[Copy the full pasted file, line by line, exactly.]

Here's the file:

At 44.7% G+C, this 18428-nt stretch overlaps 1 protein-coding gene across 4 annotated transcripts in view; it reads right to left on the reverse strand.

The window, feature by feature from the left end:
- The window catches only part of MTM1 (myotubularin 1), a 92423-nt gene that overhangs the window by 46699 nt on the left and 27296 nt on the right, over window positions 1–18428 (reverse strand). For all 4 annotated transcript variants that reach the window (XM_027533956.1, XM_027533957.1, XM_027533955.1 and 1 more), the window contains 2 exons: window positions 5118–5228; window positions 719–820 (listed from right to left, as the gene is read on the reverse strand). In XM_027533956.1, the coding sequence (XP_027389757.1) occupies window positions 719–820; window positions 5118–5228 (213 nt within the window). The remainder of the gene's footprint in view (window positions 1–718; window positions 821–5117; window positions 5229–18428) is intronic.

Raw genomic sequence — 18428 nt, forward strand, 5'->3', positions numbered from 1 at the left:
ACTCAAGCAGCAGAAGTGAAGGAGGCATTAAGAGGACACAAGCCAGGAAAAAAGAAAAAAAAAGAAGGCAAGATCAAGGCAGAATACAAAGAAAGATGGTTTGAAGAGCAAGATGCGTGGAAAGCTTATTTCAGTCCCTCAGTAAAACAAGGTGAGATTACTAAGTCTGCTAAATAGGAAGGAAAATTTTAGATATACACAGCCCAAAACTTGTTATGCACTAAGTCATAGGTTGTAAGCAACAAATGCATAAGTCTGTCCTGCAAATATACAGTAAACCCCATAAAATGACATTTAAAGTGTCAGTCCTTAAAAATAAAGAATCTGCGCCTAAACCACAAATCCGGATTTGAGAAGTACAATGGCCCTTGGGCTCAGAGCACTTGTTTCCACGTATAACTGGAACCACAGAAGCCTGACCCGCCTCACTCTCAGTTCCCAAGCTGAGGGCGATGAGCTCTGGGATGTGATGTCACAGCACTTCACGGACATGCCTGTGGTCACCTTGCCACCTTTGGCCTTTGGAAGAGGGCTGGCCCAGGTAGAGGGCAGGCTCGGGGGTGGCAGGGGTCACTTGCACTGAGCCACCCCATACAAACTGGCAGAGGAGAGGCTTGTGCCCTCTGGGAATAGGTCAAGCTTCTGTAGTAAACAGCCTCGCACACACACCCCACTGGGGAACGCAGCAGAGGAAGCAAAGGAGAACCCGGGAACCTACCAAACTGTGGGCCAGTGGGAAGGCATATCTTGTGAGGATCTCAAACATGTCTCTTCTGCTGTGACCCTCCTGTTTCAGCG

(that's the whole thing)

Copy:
At 44.7% G+C, this 18428-nt stretch overlaps 1 protein-coding gene across 4 annotated transcripts in view; it reads right to left on the reverse strand.

The window, feature by feature from the left end:
- The window catches only part of MTM1 (myotubularin 1), a 92423-nt gene that overhangs the window by 46699 nt on the left and 27296 nt on the right, over window positions 1–18428 (reverse strand). For all 4 annotated transcript variants that reach the window (XM_027533956.1, XM_027533957.1, XM_027533955.1 and 1 more), the window contains 2 exons: window positions 5118–5228; window positions 719–820 (listed from right to left, as the gene is read on the reverse strand). In XM_027533956.1, the coding sequence (XP_027389757.1) occupies window positions 719–820; window positions 5118–5228 (213 nt within the window). The remainder of the gene's footprint in view (window positions 1–718; window positions 821–5117; window positions 5229–18428) is intronic.

Raw genomic sequence — 18428 nt, forward strand, 5'->3', positions numbered from 1 at the left:
ACTCAAGCAGCAGAAGTGAAGGAGGCATTAAGAGGACACAAGCCAGGAAAAAAGAAAAAAAAAGAAGGCAAGATCAAGGCAGAATACAAAGAAAGATGGTTTGAAGAGCAAGATGCGTGGAAAGCTTATTTCAGTCCCTCAGTAAAACAAGGTGAGATTACTAAGTCTGCTAAATAGGAAGGAAAATTTTAGATATACACAGCCCAAAACTTGTTATGCACTAAGTCATAGGTTGTAAGCAACAAATGCATAAGTCTGTCCTGCAAATATACAGTAAACCCCATAAAATGACATTTAAAGTGTCAGTCCTTAAAAATAAAGAATCTGCGCCTAAACCACAAATCCGGATTTGAGAAGTACAATGGCCCTTGGGCTCAGAGCACTTGTTTCCACGTATAACTGGAACCACAGAAGCCTGACCCGCCTCACTCTCAGTTCCCAAGCTGAGGGCGATGAGCTCTGGGATGTGATGTCACAGCACTTCACGGACATGCCTGTGGTCACCTTGCCACCTTTGGCCTTTGGAAGAGGGCTGGCCCAGGTAGAGGGCAGGCTCGGGGGTGGCAGGGGTCACTTGCACTGAGCCACCCCATACAAACTGGCAGAGGAGAGGCTTGTGCCCTCTGGGAATAGGTCAAGCTTCTGTAGTAAACAGCCTCGCACACACACCCCACTGGGGAACGCAGCAGAGGAAGCAAAGGAGAACCCGGGAACCTACCAAACTGTGGGCCAGTGGGAAGGCATATCTTGTGAGGATCTCAAACATGTCTCTTCTGCTGTGACCCTCCTGTTTCAGCG